In material science, **resilience** is the ability of a material to absorb energy when it is deformed elastically, and release that energy upon unloading. **Proof resilience** is defined as the maximum energy that can be absorbed up to the elastic limit, without creating a permanent distortion. The **modulus of resilience** is defined as the maximum energy that can be absorbed per unit volume without creating a permanent distortion. It can be calculated by integrating the stress–strain curve from zero to the elastic limit. In uniaxial tension, under the assumptions of linear elasticity,

where *Ur* is the modulus of resilience, *σy* is the yield strength, *εy* is the yield strain, and *E* is the Young's modulus.^{[1]} This analysis is not valid for non-linear elastic materials like rubber, for which the approach of area under the curve until elastic limit must be used.

## Unit of resilienceEdit

Modulus of resilience (*U*_{r}) is measured in a unit of joule per cubic meter (J·m^{−3}) in the SI system, *i.e.* elastical deformation energy per surface of test specimen (merely for gauge-length part).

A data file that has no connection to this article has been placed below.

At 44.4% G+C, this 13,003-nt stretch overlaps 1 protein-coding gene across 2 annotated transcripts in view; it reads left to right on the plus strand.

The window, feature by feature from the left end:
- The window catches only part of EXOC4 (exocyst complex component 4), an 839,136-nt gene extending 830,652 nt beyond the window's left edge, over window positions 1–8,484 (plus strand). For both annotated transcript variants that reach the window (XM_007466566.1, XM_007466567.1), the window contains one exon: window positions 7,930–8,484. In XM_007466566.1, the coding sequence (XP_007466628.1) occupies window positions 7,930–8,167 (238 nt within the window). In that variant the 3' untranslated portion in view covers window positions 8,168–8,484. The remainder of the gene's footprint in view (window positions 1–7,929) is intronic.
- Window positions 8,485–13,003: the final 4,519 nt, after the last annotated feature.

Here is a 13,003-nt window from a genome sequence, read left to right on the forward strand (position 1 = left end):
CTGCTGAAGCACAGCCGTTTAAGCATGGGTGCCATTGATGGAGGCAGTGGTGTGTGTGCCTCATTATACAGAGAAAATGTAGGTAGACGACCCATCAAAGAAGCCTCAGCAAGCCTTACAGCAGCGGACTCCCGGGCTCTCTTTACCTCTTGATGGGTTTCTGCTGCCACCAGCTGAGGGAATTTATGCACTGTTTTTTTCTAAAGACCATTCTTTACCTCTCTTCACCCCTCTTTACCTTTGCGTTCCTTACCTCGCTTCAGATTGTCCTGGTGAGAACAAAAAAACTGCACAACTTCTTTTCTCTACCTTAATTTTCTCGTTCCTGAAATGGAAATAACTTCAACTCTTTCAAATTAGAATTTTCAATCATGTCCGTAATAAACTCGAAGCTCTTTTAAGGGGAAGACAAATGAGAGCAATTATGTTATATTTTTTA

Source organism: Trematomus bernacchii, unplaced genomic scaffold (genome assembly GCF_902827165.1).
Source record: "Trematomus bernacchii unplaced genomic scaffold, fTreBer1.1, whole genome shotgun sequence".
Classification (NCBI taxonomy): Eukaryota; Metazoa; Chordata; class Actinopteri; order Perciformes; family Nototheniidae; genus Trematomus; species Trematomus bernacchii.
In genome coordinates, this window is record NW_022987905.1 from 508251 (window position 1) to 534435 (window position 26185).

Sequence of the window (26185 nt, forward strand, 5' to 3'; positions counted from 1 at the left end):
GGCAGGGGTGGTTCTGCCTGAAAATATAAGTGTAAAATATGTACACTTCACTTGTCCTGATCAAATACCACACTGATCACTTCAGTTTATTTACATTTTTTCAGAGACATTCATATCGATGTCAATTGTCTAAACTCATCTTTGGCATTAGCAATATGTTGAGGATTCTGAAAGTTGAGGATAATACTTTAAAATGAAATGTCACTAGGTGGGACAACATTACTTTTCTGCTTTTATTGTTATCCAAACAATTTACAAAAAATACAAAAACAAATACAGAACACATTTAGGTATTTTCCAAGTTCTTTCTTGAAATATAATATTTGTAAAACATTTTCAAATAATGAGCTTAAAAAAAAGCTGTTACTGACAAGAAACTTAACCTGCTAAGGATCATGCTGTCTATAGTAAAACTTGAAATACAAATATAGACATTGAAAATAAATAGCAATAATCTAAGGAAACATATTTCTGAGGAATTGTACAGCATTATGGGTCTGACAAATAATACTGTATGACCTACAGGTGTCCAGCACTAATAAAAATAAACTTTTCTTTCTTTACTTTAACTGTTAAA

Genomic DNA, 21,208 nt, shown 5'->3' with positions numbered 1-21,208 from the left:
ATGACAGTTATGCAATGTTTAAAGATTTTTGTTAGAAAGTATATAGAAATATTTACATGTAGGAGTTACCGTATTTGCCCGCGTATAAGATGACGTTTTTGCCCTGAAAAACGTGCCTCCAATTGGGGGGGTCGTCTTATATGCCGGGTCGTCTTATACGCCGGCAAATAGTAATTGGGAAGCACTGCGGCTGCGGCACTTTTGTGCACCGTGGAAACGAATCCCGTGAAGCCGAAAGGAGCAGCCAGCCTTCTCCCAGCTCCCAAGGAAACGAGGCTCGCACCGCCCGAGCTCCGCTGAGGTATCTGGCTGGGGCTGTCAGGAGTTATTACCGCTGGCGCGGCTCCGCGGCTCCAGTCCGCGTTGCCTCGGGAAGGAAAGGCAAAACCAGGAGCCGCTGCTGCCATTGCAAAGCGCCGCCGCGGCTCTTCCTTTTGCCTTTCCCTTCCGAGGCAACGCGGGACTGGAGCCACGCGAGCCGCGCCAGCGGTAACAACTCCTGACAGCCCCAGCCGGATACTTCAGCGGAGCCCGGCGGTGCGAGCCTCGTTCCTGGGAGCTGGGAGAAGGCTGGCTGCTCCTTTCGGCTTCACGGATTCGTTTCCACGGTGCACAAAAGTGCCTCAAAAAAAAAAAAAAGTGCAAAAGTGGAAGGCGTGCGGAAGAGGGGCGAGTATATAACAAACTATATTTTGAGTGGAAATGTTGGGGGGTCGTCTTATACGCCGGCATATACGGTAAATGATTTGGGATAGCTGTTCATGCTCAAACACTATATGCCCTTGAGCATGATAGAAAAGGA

Like the unit of tensile toughness (*U*_{T}), the unit of resilience can be easily calculated by using area underneath the stress–strain (*σ*–*ε*) curve, which gives resilience value, as given below:^{[2]}

*U*_{r}= Area underneath the stress–strain (*σ*–*ε*) curve up to yield =*σ*×*ε**U*_{r}[=] Pa × % = (N·m^{−2})·(unitless)*U*_{r}[=] N·m·m^{−3}*U*_{r}[=] J·m^{−3}

## See alsoEdit

## ReferencesEdit

- Guha S. Quantification of inherent energy resilience of process systems for optimization of energy usage. Environ Prog Sustainable Energy. 2019;e13308. https://doi.org/10.1002/ep.13308
- Guha S. Quantification of inherent energy resilience of process systems pertaining to a gas sweetening unit. International Journal of Industrial Chemistry (2020) 11:71–90 https://doi.org/10.1007/s40090-020-00203-3